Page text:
Galaxies Grew Quickly and Early On in the Universe

Artist's illustration of a galaxy in the early universe that is very dusty and shows the first signs of a rotationally supported disk. In this image, the red color represents gas, and blue/brown represents dust as seen in radio waves with ALMA. Many other galaxies are visible in the background, based on optical data from VLT and Subaru. Credit: B. Saxton NRAO/AUI/NSF, ESO, NASA/STScI; NAOJ/Subaru

The behaviour of galaxies in the early Universe attracts a lot of attention from researchers. In fact, everything about the early Universe is under intense scientific scrutiny for obvious reasons. But unlike the Universe’s first stars, which have all died long ago, the galaxies we see around us—including our own—have been here since the early days.

Current scientific thinking says that in the early days of the Universe, the galaxies grew slowly, taking billions of years to become what they are now. But new observations show that might not be the case.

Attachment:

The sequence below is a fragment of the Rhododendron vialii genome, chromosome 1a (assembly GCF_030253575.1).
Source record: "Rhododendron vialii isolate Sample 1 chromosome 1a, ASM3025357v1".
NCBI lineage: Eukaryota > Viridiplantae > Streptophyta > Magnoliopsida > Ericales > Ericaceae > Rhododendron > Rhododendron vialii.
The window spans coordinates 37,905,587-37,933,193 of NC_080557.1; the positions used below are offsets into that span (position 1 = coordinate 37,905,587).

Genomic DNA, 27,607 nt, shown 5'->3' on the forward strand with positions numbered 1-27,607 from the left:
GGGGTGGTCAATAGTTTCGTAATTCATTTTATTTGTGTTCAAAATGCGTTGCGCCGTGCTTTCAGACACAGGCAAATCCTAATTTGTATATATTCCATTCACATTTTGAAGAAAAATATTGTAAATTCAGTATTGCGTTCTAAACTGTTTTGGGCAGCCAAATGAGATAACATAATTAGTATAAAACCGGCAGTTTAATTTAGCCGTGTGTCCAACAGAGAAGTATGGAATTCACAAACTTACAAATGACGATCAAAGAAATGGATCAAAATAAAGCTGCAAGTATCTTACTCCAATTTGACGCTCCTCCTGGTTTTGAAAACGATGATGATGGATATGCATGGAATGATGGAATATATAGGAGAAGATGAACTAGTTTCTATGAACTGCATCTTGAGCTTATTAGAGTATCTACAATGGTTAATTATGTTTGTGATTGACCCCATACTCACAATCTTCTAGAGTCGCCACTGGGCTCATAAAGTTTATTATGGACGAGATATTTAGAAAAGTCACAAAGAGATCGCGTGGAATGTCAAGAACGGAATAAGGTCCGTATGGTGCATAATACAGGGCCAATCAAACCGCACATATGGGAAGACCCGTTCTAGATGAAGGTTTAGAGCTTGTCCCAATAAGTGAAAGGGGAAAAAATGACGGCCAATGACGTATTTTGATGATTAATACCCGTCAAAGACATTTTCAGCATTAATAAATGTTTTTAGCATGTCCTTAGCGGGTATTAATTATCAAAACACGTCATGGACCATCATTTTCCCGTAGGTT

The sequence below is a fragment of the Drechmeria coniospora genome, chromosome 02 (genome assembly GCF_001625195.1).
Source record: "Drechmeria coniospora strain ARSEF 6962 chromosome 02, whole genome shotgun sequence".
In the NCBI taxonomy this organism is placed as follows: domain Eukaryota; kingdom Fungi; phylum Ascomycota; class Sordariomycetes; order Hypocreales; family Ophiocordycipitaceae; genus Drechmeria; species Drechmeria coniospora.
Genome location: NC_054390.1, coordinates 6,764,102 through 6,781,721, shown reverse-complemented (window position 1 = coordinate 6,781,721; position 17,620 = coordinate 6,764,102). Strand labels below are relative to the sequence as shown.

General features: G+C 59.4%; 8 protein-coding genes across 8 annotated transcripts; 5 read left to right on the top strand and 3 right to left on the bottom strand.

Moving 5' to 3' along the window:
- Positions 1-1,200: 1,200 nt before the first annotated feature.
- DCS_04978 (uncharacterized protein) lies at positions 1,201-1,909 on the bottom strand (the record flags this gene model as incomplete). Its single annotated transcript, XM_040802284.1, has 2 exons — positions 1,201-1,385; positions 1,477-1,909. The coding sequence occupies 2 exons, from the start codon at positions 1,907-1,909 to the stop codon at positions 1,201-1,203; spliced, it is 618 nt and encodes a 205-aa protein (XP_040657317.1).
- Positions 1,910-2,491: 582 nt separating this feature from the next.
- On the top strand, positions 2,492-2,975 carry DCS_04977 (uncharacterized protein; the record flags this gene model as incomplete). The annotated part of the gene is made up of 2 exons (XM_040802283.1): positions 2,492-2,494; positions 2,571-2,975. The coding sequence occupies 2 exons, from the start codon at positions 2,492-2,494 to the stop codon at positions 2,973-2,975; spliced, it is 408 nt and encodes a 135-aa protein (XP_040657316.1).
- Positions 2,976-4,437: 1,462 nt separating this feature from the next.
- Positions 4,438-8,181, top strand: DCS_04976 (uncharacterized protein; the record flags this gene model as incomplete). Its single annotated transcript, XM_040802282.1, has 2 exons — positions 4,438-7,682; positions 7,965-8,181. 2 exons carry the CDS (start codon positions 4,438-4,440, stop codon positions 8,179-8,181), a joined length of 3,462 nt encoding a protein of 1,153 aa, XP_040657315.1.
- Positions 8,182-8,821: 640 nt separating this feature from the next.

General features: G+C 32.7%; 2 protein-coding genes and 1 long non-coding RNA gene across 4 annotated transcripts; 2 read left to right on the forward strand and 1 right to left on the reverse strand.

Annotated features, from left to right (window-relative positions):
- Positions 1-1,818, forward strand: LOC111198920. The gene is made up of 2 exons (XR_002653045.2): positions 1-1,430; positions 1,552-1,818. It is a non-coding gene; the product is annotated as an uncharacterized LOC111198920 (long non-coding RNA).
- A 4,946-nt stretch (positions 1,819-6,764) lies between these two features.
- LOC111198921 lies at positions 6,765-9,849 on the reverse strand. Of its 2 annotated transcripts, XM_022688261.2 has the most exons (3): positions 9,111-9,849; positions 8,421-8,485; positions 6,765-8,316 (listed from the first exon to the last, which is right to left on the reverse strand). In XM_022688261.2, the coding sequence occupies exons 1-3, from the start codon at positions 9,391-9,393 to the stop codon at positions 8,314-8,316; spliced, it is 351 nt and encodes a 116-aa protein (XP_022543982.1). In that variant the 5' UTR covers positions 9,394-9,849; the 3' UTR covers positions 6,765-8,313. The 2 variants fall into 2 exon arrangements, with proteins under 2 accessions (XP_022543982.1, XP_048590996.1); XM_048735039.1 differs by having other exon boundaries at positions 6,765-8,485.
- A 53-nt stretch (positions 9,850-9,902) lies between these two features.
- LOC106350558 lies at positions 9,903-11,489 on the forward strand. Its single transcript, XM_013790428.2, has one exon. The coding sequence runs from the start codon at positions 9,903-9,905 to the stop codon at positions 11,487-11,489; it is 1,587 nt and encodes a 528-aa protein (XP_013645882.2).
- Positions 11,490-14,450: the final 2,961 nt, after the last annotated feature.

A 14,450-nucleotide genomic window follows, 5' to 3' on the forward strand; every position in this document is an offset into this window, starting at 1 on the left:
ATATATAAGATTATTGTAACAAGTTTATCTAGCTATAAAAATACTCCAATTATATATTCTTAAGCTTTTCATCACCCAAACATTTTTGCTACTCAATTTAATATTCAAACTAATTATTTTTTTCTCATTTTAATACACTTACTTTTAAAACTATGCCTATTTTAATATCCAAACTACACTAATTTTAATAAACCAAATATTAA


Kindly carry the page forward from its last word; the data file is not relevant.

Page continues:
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You’re Looking at Spiral Galaxies, Already Forming When the Universe was Just a Baby

Credit: Michele Ginolfi (ALPINE collaboration); ALMA(ESO/NAOJ/NRAO); NASA/JPL-Caltech/R. Hurt (IPAC)

One of the most exciting developments in astronomy today is the way that advanced arrays and techniques are letting astronomers see farther back in time to the earliest periods of the Universe. In so doing, astronomers hope to get a closer at the earliest galaxies to learn more about how and when they first emerged – which can tell us a great deal more about their subsequent evolution.

This was the purpose of the ALMA Large Program to INvestigate C+ at Early times (ALPINE), a multiwavelength survey that examined galaxies that were around when the Universe was less than 1.5 billion years old. With funding provided by NASA and the European Southern Observatory (ESO), the ALPINE collaboration analyzed this data and learned some interesting things about the early evolution of galaxies.

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